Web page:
Monday, January 21, 2013

Les Miserables

 Yes. I confess to being slightly obsessed with the story by Victor Hugo. It started innocently enough. As a graduate student in the School of Music, I was given two complimentary tickets each semester to events at the Lied Center in Lincoln. Because I was also required to attend a minimum of 10 concerts each semester, it was nice to occasionally use these tickets for something I wouldn't normally do (or at least something that wasn't required...which often makes it more enjoyable.)

One semester, the traveling Broadway show Les Miserables was coming to Lincoln. I'd never seen a musical, and I'd played excerpts of the music in high school and enjoyed what I played. So I went with a friend and sat mesmerized for several hours. The music. The acting. The story. Every part of it held me captive. I borrowed music from friends. I sang along. I was hooked. The friend who joined me knew of my newfound love of all things Les Mis and went together with his roommate to buy me the complete symphonic recording (3 CDs) of Les Miserables. That was the first gift my now husband ever bought me.

While student teaching, I got ahold of the abridged version of Hugo's book. The story offered even more details than the musical. More depth. More sin. More forgiveness. More redemption. While not theologically accurate, a wonderful picture of Christ.

Shortly after we got married, I saw that Les Mis was coming to Omaha. I scrimped and saved and bought box seat tickets for Dan's birthday. His parents threw in a night in a downtown hotel, and my folks sent us a gift card for dinner. I even worked things out with Dan's boss to be a little late to work the next day. It was one of those unforgettable events that we cannot often do. The musical once again delivered and I went home a very happy woman.

Since then, I have read the unabridged version of the book twice. The first time took me a year. The second took a summer. (If you're interested in reading it, I'd recommend the abridged...a lot less political commentary that has no relevance now.)

Then...horrors! Broadway discontinued Les Mis. It enjoyed a long run and garnered many fans. And then it was gone. I was left with memories, 3 CDs, and a very long book.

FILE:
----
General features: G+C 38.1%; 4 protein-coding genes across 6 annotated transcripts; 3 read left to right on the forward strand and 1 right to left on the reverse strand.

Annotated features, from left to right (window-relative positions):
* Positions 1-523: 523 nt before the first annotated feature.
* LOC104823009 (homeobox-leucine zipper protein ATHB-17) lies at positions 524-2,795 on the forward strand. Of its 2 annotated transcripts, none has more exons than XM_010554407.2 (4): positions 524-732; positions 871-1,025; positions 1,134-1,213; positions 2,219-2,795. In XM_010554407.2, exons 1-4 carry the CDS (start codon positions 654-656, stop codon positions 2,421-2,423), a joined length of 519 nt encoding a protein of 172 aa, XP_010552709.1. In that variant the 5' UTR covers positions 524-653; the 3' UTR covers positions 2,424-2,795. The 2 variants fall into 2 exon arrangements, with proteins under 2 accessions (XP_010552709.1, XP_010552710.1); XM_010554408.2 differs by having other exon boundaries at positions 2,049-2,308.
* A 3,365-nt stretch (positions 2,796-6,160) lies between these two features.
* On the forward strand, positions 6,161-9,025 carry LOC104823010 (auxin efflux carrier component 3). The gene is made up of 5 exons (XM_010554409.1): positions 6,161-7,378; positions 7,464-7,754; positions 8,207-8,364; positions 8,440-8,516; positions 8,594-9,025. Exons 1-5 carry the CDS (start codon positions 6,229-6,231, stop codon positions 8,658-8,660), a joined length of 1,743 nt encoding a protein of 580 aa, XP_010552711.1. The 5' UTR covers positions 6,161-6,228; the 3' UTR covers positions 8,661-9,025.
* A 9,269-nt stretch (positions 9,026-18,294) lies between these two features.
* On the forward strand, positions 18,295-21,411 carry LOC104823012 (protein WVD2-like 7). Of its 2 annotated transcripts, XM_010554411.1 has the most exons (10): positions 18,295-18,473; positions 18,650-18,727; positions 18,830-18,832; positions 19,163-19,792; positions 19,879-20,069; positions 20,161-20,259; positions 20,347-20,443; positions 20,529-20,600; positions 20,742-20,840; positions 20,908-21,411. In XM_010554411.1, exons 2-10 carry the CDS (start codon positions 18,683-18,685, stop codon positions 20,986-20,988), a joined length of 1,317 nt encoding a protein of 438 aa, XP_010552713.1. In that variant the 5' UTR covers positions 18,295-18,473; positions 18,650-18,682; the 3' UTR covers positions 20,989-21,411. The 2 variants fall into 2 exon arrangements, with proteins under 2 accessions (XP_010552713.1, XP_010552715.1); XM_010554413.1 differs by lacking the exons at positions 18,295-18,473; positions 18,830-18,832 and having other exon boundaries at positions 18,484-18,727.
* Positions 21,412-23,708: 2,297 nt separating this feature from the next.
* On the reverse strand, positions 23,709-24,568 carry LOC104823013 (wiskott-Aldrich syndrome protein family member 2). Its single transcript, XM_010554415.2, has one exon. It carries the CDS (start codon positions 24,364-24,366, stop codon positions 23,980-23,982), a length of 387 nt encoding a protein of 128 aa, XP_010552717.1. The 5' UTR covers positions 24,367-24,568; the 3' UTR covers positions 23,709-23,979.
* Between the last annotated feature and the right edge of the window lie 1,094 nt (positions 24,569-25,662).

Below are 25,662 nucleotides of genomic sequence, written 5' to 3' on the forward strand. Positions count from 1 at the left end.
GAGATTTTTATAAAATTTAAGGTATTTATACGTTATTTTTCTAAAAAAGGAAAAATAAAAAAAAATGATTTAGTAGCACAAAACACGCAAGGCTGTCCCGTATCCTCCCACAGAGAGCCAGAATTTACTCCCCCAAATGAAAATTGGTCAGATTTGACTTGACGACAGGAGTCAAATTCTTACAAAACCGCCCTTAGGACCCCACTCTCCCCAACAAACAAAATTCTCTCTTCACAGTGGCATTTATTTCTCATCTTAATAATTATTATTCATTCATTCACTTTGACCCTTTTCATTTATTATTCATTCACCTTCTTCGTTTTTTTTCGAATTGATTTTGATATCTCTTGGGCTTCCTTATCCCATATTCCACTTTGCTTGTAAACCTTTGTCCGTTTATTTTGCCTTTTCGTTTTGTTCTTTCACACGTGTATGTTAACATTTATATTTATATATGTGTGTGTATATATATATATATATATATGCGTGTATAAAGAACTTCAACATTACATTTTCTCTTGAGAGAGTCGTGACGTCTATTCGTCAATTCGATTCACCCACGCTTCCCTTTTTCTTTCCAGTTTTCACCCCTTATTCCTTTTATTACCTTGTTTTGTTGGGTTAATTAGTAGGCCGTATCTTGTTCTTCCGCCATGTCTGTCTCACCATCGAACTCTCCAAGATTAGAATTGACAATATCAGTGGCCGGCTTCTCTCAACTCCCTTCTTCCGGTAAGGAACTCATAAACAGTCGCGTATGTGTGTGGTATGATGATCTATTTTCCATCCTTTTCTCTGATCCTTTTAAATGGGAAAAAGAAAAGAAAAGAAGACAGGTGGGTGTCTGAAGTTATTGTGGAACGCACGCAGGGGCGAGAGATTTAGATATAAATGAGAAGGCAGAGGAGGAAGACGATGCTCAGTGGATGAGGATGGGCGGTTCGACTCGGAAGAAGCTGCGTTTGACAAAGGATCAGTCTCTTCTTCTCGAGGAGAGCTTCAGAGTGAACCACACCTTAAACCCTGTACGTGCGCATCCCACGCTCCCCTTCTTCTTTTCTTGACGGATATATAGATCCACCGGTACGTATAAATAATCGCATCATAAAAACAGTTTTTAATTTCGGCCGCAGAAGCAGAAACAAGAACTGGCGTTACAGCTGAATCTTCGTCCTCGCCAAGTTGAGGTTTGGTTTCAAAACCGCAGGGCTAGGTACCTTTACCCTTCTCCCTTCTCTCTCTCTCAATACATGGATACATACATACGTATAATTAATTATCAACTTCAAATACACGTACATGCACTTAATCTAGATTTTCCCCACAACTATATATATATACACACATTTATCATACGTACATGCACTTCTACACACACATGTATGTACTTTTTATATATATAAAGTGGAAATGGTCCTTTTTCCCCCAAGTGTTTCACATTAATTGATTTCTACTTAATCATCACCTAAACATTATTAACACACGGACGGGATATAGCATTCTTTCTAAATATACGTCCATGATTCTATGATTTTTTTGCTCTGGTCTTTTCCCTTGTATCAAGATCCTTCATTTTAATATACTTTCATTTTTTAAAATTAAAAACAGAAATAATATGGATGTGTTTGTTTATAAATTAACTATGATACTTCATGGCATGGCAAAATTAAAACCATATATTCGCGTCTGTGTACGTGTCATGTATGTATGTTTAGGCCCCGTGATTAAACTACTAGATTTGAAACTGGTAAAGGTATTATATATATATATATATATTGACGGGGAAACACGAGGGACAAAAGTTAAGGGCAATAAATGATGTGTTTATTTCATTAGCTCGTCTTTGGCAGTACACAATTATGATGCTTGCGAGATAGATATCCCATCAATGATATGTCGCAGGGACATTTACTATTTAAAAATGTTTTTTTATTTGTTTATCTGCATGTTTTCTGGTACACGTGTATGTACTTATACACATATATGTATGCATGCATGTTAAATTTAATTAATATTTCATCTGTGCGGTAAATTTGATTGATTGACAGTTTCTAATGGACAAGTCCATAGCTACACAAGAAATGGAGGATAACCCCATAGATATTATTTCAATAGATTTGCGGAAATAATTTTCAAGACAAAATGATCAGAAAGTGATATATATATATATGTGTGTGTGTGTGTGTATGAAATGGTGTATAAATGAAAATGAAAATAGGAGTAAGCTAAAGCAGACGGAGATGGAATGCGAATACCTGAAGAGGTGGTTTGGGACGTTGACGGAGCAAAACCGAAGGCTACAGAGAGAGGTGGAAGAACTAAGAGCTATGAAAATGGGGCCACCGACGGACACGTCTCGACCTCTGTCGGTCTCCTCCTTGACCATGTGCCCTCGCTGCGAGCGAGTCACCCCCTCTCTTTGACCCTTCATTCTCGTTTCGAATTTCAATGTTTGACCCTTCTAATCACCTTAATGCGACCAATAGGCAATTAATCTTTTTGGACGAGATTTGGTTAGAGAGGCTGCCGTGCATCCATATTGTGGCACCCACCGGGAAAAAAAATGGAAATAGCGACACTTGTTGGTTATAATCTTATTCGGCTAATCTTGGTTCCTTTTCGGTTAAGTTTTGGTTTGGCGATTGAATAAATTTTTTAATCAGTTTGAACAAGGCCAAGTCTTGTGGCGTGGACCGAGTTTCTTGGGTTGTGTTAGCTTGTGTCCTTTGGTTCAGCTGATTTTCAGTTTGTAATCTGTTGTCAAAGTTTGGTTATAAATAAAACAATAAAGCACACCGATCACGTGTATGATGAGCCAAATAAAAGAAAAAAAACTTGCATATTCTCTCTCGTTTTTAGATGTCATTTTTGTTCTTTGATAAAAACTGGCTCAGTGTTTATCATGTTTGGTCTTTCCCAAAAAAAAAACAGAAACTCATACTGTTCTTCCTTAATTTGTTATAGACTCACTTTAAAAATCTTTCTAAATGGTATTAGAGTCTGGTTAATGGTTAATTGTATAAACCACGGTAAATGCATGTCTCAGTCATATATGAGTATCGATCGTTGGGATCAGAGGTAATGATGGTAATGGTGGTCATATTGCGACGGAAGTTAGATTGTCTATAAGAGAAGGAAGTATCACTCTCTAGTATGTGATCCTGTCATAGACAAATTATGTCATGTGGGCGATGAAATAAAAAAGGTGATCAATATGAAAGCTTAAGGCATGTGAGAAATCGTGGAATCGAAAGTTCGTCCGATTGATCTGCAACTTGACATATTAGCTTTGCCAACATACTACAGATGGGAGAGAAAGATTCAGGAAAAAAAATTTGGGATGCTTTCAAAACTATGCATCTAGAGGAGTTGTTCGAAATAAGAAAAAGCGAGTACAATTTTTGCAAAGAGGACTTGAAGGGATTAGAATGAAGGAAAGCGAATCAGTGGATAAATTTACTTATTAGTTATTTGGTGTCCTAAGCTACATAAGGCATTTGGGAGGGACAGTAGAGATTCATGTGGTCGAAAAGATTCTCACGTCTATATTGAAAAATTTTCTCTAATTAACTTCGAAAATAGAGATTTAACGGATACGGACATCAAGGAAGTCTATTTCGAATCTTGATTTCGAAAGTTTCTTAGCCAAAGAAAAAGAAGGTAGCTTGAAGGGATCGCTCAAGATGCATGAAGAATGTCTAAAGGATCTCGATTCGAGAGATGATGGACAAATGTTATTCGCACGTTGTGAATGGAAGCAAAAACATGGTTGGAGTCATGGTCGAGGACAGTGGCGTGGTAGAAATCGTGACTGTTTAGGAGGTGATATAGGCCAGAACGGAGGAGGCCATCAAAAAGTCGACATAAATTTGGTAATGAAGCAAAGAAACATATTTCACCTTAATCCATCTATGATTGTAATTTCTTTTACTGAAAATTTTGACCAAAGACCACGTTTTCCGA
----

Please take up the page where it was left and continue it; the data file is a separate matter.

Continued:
Apparently, the Broadway powers-that-be heard the cries of fans like myself and decided to bring it back. With new sets and slightly different music. And so, we scrimped and saved again and went to see the show when it came to Omaha two years ago. I truly wish I could get those hours (and those dollars) back. The music was so out of balance, the singing was meh, the tempos were way too fast, and the emotion was stripped from the story. Dan and I both walked out and felt like we'd lost Les Mis forever. 

We have since watched the 1998 film version (not a musical) with Liam Neeson. It was a great representation of some major plot points from the book that were left out of the musical. If musicals aren't really your thing, but you're interested in the story, I'd recommend this version.

So...I think I've made the point that I LOVE Les Miserables and have become somewhat picky about how it's portrayed. I wasn't sure if I should be happy or sad when I saw it was coming to the theater. I honestly didn't know if it was going to be a musical, a film, or what. (I know...I live with my head in the sand these days.) But after seeing the buzz on Facebook and realizing Hugh Jackman was in the movie (yes...I'm a Huge Hugh fan...not because he's pleasant to look at, but because he's a committed family man and great adoption advocate), I wanted to see if the hype was warranted.

So when Dayna was invited to spend the night with a friend, Dan splurged and took me to the movies. And while the singing was not what you'd expect on Broadway, it was full of angst and emotion. My heart soared and broke with the characters on the screen. Plot points that had been originally omitted from the musical were incorporated in the film. Several of the actors have played their roles in the stage version previously and did a fantastic job on the big screen. 

Dan & I both feel like Les Miserables has been restored to us, and we once again will have something to share with our kids when they get old enough to appreciate the story and music.

(Although, upon hearing some of the music, Dayna has written her own version:

Look down, look down, you're standing in your grave
Look down, look down, push a button on the microwave)

I've seen many comments about what a horribly depressing story it is. I just they know what Les Miserables translates to in English? And if you don't stick with the story to the end, you might miss the message of redemption, second chances, and forgiveness. Grace and mercy. Life is not pretty, but God is always there.

From convict
 To selling yourself to save your child
To child exploitation
To finding the love of a father
Being hunted
Fighting for your rights
Unrequited love
 Becoming a new man
To love and redemption

No comments: